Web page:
Monday, December 16, 2013

Oil Dependency - Mexico and Nigeria

Although both states have a supporting cast of additional problems from corruption to centralized government ownership of large portions of the oil industry and the ever present foreign exploitation of globalization, the oil-rich states of Mexico and Nigeria have made the mistake over the past five decades of falling into excessive dependency on oil.

Mexico is “rich in oil, silver, and other natural resources” (Kesselman, Krieger, and Joseph, 436) and like any state that is rich or deficient with natural resources, management or a lack of management, corruption and foreign investment/exploitation are usually closely related to the directions of the state. The Mexican state is categorized by the “World Bank as an upper-middle-income developing country” (Kesselman, Krieger, and Joseph, 445) and its “industrial and petroleum-based economy gives it a per capita income ($13,200) comparable to that of countries such as Brazil, Russia, and South Africa, and higher than those of most other developing nations” (Kesselman, Krieger, and Joseph, 445). In the oil rich state of Mexico “the government-owned petroleum industry is a ready source of revenue and foreign exchange, but this commodity also makes the economy extremely vulnerable to changes in international oil prices” (Kesselman, Krieger, and Joseph, 446). A prime example of how oil dependent states are dictated by the ebb and flow of international oil prices was when the Mexican “state-owned petroleum company, PEMEX, grew to enormous proportions in the 1970s and 1980s under the impact of the oil boom” (Kesselman, Krieger, and Joseph, 457) and later when “international petroleum prices plunged in the early 1980s, and Mexico plunged into a deep economic crisis” (Kesselman, Krieger, and Joseph, 442). The correlation between dependence on natural resources and migration becomes evident in the case of Mexico because “the inability of the Mexican economy to create enough jobs pushes additional Mexicans to seek work in the United States, and the cash remittances that migrants abroad send home to their families and communities are now almost as important a source of income for Mexico as PEMEX’s oil sales” (Kesselman, Krieger, and Joseph, 474).

Oil dependency has also had serious consequences on Nigeria as “authoritarian rule has given way to competitive oligarchy, in which an increasingly greedy, oil-rich political elite fight to expand their power, while more than 90 percent of Nigerians struggle to survive on less than two U.S. dollars per day” (Kesselman, Krieger, and Joseph, 525). The Nigerian economy has also been “subject to the fluctuations of the international oil market” (Kesselman, Krieger, and Joseph, 536) as the government has enjoyed “high oil prices and increasing U.S. consumption of Nigerian oil and gas” (Kesselman, Krieger, and Joseph, 536) over the past decades while today “suffering the consequences of not addressing its oil dependence, as its projected oil revenues have dropped more than half as oil prices fell in late 2008 under global recession pressures” (Kesselman, Krieger, and Joseph, 536). Similar to Mexico during the oil boom of the 1970s, “Nigeria greatly increased its expenditures on education, defense, and infrastructure” (Kesselman, Krieger, and Joseph, 538) which spurred “increasing corruption, as some officials set up joint ventures with foreign oil companies and others stole public funds” (Kesselman, Krieger, and Joseph, 538). The largest error Nigeria made was abandoning the Agricultural sector in the face of the booming “petroleum industry” (Kesselman, Krieger, and Joseph, 538) instead of attempting to reinvest into both sectors and expanding exportation. Instead, “Agricultural export production plummeted from 80 percent of exports in 1960 to just 2 percent by 1980” (Kesselman, Krieger, and Joseph, 538). Nigeria’s oil dependency since the 1970s has “relied on oil for more than 90 percent of its export earnings and about three-quarters of government revenues” (Kesselman, Krieger, and Joseph, 539). In the area of migration, interesting enough, Nigeria experienced an inward flow of immigration as “at the height of the 1970s oil boom, many West African laborers, most of them Ghanaians, migrated to Nigeria in search of employment” (Kesselman, Krieger, and Joseph, 546), but today “many Nigerians now flock to the hot Ghanaian economy for work and to countries across the continent, including far-off South Africa” (Kesselman, Krieger, and Joseph, 546).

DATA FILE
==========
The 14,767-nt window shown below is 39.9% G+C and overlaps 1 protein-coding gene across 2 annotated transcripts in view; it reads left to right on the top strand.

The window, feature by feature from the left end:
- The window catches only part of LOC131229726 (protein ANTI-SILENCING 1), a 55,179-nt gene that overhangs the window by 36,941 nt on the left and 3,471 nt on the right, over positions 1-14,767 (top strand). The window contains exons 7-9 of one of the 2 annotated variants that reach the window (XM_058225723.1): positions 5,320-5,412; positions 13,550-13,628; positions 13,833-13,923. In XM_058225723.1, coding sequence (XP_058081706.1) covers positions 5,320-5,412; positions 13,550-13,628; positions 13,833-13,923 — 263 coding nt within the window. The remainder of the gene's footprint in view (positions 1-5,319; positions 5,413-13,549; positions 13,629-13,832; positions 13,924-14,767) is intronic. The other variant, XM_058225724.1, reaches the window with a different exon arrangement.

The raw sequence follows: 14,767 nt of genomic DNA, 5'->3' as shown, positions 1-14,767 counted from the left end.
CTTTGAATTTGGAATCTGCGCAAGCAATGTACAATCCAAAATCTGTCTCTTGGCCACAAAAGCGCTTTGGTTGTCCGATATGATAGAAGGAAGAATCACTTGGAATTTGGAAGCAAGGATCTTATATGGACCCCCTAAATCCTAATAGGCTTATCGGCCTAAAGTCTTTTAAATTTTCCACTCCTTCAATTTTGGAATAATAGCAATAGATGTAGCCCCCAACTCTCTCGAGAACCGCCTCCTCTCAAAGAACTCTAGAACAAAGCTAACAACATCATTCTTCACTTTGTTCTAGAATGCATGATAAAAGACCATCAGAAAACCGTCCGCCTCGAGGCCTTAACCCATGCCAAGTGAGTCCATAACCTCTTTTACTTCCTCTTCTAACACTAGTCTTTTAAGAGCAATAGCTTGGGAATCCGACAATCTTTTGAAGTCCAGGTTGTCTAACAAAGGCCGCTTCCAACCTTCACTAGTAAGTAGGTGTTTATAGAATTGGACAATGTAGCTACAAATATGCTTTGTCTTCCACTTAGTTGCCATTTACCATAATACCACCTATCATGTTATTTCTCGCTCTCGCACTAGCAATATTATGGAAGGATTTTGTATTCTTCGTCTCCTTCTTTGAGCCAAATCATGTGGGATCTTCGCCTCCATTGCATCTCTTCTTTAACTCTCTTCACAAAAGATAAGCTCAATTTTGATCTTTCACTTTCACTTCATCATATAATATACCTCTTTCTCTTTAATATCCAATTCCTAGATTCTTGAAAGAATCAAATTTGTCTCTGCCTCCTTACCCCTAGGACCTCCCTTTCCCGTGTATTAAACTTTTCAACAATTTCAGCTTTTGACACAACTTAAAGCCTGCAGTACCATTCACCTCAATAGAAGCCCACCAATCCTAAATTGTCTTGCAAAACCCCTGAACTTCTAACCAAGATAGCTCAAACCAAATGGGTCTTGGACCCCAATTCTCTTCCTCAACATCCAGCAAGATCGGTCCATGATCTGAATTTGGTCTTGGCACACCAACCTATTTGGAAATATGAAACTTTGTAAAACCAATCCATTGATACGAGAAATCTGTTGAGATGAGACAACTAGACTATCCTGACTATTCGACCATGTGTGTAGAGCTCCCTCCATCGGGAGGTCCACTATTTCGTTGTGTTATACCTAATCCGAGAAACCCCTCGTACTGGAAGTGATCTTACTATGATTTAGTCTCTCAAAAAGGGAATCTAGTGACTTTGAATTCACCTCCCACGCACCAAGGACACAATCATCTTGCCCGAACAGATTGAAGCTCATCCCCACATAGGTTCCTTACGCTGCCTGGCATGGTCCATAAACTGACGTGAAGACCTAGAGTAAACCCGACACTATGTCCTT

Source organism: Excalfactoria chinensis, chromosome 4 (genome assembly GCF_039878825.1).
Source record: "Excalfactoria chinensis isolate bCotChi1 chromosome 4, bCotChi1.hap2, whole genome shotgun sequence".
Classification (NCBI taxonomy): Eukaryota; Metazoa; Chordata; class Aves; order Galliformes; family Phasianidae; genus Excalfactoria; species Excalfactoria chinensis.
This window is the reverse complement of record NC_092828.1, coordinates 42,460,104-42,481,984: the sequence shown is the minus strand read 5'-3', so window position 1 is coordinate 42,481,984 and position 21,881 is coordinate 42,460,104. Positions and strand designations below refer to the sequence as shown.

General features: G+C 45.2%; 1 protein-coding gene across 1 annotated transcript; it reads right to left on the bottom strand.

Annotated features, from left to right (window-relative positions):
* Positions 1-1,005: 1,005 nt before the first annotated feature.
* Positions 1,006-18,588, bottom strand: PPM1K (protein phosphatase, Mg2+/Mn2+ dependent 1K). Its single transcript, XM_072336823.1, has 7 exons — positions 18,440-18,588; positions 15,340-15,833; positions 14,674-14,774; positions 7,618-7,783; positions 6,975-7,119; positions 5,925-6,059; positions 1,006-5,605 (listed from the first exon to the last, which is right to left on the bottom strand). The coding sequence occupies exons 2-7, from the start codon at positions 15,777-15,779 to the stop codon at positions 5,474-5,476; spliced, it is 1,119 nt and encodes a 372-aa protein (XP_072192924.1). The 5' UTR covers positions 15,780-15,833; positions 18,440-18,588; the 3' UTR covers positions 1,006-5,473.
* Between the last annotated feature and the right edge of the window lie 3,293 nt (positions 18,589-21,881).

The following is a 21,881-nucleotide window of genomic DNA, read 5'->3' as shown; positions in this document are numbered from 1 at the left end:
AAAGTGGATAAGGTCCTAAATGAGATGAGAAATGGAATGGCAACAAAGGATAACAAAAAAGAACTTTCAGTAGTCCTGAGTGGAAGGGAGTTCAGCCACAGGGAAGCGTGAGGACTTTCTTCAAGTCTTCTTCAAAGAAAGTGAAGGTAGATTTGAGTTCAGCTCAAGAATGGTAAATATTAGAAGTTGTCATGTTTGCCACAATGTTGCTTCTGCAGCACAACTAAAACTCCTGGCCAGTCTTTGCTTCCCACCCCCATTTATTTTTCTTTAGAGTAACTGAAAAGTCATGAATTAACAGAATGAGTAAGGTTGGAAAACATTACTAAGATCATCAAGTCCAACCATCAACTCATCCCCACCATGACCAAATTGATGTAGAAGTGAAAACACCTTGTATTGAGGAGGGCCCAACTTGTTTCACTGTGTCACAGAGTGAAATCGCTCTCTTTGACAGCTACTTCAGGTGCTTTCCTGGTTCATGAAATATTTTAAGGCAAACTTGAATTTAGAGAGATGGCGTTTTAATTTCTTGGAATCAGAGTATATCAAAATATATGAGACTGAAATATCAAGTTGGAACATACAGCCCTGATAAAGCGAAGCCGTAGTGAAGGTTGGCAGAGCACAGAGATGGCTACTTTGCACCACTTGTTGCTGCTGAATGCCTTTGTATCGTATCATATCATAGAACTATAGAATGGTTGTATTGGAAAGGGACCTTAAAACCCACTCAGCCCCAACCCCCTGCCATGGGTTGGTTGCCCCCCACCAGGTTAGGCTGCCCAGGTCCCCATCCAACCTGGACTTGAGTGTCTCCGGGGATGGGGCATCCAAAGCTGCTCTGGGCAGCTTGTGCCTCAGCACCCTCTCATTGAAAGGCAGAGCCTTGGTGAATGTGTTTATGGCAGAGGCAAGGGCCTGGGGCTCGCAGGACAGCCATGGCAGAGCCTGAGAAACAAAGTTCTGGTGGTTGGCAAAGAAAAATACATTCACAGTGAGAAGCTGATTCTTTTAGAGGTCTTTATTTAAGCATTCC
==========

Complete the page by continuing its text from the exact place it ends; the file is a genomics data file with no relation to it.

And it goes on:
The following news report link from May 2013 reports a warning from the Organisation for Economic Co-Operation and Development to Mexico on its oil dependency. The reports points out that Mexican president Enrique Pena Nieto’s dedication for overhauling the nation’s energy sector and the opening of the Gulf of Mexico for private sector oil exploration:

The following news report link from January 2013 on Nigeria’s oil dependency, the exploitation of shale gas in Nigeria and the emergence of fracking in Nigeria:


Kesselman, Krieger, and Joseph. 2013. Introduction to Comparative Politics, 6th edition. Boston, MA: Wadsworth

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